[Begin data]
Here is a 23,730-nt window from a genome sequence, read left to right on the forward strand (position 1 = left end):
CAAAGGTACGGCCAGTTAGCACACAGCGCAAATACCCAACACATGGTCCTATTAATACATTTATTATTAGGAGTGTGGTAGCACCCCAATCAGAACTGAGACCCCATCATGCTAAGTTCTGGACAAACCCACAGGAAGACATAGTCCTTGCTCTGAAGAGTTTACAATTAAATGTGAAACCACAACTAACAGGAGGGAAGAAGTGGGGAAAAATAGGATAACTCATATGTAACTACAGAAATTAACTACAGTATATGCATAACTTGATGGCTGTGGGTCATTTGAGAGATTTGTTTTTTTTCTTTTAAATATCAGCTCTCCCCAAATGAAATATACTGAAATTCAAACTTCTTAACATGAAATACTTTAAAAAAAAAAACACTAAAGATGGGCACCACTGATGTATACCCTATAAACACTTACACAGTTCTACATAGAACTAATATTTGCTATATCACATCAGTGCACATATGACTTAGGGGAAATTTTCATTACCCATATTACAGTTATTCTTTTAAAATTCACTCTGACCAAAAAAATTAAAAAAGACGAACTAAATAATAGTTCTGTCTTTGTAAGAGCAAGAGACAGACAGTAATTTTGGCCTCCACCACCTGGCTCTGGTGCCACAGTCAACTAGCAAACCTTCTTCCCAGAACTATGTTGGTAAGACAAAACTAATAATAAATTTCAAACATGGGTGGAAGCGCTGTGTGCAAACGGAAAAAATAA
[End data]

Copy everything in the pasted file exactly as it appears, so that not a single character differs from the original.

Here is a 23,730-nt window from a genome sequence, read left to right on the forward strand (position 1 = left end):
CAAAGGTACGGCCAGTTAGCACACAGCGCAAATACCCAACACATGGTCCTATTAATACATTTATTATTAGGAGTGTGGTAGCACCCCAATCAGAACTGAGACCCCATCATGCTAAGTTCTGGACAAACCCACAGGAAGACATAGTCCTTGCTCTGAAGAGTTTACAATTAAATGTGAAACCACAACTAACAGGAGGGAAGAAGTGGGGAAAAATAGGATAACTCATATGTAACTACAGAAATTAACTACAGTATATGCATAACTTGATGGCTGTGGGTCATTTGAGAGATTTGTTTTTTTTCTTTTAAATATCAGCTCTCCCCAAATGAAATATACTGAAATTCAAACTTCTTAACATGAAATACTTTAAAAAAAAAAACACTAAAGATGGGCACCACTGATGTATACCCTATAAACACTTACACAGTTCTACATAGAACTAATATTTGCTATATCACATCAGTGCACATATGACTTAGGGGAAATTTTCATTACCCATATTACAGTTATTCTTTTAAAATTCACTCTGACCAAAAAAATTAAAAAAGACGAACTAAATAATAGTTCTGTCTTTGTAAGAGCAAGAGACAGACAGTAATTTTGGCCTCCACCACCTGGCTCTGGTGCCACAGTCAACTAGCAAACCTTCTTCCCAGAACTATGTTGGTAAGACAAAACTAATAATAAATTTCAAACATGGGTGGAAGCGCTGTGTGCAAACGGAAAAAATAA